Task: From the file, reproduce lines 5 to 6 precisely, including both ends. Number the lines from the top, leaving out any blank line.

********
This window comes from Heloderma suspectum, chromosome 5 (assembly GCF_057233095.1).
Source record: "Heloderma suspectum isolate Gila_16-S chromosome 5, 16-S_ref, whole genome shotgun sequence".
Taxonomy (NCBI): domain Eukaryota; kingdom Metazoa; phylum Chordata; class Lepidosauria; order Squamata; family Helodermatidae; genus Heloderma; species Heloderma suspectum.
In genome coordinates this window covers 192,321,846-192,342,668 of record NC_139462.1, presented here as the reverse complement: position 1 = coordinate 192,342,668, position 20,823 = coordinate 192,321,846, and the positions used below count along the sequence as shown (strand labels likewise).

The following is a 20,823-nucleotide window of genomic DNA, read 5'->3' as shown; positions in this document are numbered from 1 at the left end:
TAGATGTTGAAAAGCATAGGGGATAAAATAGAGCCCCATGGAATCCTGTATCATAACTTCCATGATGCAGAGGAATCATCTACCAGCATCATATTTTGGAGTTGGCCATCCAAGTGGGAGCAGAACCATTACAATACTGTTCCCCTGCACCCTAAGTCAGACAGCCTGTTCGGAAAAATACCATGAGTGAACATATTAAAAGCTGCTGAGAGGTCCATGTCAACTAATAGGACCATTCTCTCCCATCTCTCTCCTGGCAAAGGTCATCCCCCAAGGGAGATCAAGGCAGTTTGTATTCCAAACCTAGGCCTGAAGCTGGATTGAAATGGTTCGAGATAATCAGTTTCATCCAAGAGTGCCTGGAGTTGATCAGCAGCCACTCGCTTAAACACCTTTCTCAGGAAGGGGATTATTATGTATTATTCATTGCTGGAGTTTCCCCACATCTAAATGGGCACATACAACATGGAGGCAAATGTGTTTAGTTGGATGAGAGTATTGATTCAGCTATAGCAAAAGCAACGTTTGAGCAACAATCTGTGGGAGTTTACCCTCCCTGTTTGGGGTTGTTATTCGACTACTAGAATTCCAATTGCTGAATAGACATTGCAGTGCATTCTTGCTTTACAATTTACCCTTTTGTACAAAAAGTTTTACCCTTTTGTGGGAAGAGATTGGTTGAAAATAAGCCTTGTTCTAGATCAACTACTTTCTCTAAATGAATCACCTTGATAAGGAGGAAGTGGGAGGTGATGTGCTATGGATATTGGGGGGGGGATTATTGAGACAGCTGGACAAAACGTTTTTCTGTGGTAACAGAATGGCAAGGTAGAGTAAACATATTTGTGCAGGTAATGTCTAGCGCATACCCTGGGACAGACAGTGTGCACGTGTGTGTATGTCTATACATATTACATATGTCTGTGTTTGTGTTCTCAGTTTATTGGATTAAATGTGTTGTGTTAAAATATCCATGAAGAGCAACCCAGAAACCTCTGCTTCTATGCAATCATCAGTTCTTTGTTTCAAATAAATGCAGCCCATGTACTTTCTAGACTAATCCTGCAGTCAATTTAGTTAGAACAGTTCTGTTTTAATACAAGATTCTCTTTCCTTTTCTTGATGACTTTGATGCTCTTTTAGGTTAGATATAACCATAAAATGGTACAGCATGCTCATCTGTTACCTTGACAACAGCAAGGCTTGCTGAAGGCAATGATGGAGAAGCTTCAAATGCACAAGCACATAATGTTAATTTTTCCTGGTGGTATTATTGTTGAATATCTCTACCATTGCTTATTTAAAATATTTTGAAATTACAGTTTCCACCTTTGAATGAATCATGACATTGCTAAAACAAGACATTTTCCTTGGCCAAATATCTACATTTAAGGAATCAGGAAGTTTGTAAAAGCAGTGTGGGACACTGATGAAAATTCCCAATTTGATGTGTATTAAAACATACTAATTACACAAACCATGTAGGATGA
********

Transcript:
The following is a 20,823-nucleotide window of genomic DNA, read 5'->3' as shown; positions in this document are numbered from 1 at the left end:
TAGATGTTGAAAAGCATAGGGGATAAAATAGAGCCCCATGGAATCCTGTATCATAACTTCCATGATGCAGAGGAATCATCTACCAGCATCATATTTTGGAGTTGGCCATCCAAGTGGGAGCAGAACCATTACAATACTGTTCCCCTGCACCCTAAGTCAGACAGCCTGTTCGGAAAAATACCATGAGTGAACATATTAAAAGCTGCTGAGAGGTCCATGTCAACTAATAGGACCATTCTCTCCCATCTCTCTCCTGGCAAAGGTCATCCCCCAAGGGAGATCAAGGCAGTTTGTATTCCAAACCTAGGCCTGAAGCTGGATTGAAATGGTTCGAGATAATCAGTTTCATCCAAGAGTGCCTGGAGTTGATCAGCAGCCACTCGCTTAAACACCTTTCTCAGGAAGGGGATTATTATGTATTATTCATTGCTGGAGTTTCCCCACATCTAAATGGGCACATACAACATGGAGGCAAATGTGTTTAGTTGGATGAGAGTATTGATTCAGCTATAGCAAAAGCAACGTTTGAGCAACAATCTGTGGGAGTTTACCCTCCCTGTTTGGGGTTGTTATTCGACTACTAGAATTCCAATTGCTGAATAGACATTGCAGTGCATTCTTGCTTTACAATTTACCCTTTTGTACAAAAAGTTTTACCCTTTTGTGGGAAGAGATTGGTTGAAAATAAGCCTTGTTCTAGATCAACTACTTTCTCTAAATGAATCACCTTGATAAGGAGGAAGTGGGAGGTGATGTGCTATGGATATTGGGGGGGGGATTATTGAGACAGCTGGACAAAACGTTTTTCTGTGGTAACAGAATGGCAAGGTAGAGTAAACATATTTGTGCAGGTAATGTCTAGCGCATACCCTGGGACAGACAGTGTGCACGTGTGTGTATGTCTATACATATTACATATGTCTGTGTTTGTGTTCTCAGTTTATTGGATTAAATGTGTTGTGTTAAAATATCCATGAAGAGCAACCCAGAAACCTCTGCTTCTATGCAATCATCAGTTCTTTGTTTCAAATAAATGCAGCCCATGTACTTTCTAGACTAATCCTGCAGTCAATTTAGTTAGAACAGTTCTGTTTTAATACAAGATTCTCTTTCCTTTTCTTGATGACTTTGATGCTCTTTTAGGTTAGATATAACCATAAAATGGTACAGCATGCTCATCTGTTACCTTGACAACAGCAAGGCTTGCTGAAGGCAATGATGGAGAAGCTTCAAATGCACAAGCACATAATGTTAATTTTTCCTGGTGGTATTATTGTTGAATATCTCTACCATTGCTTATTTAAAATATTTTGAAATTACAGTTTCCACCTTTGAATGAATCATGACATTGCTAAAACAAGACATTTTCCTTGGCCAAATATCTACATTTAAGGAATCAGGAAGTTTGTAAAAGCAGTGTGGGACACTGATGAAAATTCCCAATTTGATGTGTATTAAAACATACTAATTACACAAACCATGTAGGATGA